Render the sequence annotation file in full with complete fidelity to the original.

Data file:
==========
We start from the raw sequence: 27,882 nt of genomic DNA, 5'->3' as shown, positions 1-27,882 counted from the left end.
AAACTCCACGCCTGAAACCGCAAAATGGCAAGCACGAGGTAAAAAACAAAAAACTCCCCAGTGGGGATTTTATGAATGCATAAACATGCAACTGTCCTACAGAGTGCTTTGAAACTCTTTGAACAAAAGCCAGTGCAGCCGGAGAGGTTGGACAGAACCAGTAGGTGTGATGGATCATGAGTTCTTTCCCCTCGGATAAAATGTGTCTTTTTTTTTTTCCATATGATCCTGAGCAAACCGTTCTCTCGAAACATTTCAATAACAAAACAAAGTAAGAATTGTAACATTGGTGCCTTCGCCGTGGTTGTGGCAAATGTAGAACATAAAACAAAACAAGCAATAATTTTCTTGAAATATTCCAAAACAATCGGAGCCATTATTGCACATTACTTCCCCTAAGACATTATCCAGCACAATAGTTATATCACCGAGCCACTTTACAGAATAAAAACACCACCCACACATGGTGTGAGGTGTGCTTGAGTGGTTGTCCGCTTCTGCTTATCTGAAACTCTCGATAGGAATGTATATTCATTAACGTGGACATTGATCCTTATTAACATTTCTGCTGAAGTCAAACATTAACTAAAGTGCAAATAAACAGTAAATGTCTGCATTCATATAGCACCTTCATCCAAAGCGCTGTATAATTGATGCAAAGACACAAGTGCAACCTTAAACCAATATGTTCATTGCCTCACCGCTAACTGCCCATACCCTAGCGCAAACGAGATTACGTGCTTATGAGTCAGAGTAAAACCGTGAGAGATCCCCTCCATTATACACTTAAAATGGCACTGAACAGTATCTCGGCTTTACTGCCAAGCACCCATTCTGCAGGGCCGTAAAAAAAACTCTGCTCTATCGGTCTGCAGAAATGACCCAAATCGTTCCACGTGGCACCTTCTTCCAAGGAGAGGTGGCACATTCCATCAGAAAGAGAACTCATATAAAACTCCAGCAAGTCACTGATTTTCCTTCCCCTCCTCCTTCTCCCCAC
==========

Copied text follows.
We start from the raw sequence: 27,882 nt of genomic DNA, 5'->3' as shown, positions 1-27,882 counted from the left end.
AAACTCCACGCCTGAAACCGCAAAATGGCAAGCACGAGGTAAAAAACAAAAAACTCCCCAGTGGGGATTTTATGAATGCATAAACATGCAACTGTCCTACAGAGTGCTTTGAAACTCTTTGAACAAAAGCCAGTGCAGCCGGAGAGGTTGGACAGAACCAGTAGGTGTGATGGATCATGAGTTCTTTCCCCTCGGATAAAATGTGTCTTTTTTTTTTTCCATATGATCCTGAGCAAACCGTTCTCTCGAAACATTTCAATAACAAAACAAAGTAAGAATTGTAACATTGGTGCCTTCGCCGTGGTTGTGGCAAATGTAGAACATAAAACAAAACAAGCAATAATTTTCTTGAAATATTCCAAAACAATCGGAGCCATTATTGCACATTACTTCCCCTAAGACATTATCCAGCACAATAGTTATATCACCGAGCCACTTTACAGAATAAAAACACCACCCACACATGGTGTGAGGTGTGCTTGAGTGGTTGTCCGCTTCTGCTTATCTGAAACTCTCGATAGGAATGTATATTCATTAACGTGGACATTGATCCTTATTAACATTTCTGCTGAAGTCAAACATTAACTAAAGTGCAAATAAACAGTAAATGTCTGCATTCATATAGCACCTTCATCCAAAGCGCTGTATAATTGATGCAAAGACACAAGTGCAACCTTAAACCAATATGTTCATTGCCTCACCGCTAACTGCCCATACCCTAGCGCAAACGAGATTACGTGCTTATGAGTCAGAGTAAAACCGTGAGAGATCCCCTCCATTATACACTTAAAATGGCACTGAACAGTATCTCGGCTTTACTGCCAAGCACCCATTCTGCAGGGCCGTAAAAAAAACTCTGCTCTATCGGTCTGCAGAAATGACCCAAATCGTTCCACGTGGCACCTTCTTCCAAGGAGAGGTGGCACATTCCATCAGAAAGAGAACTCATATAAAACTCCAGCAAGTCACTGATTTTCCTTCCCCTCCTCCTTCTCCCCAC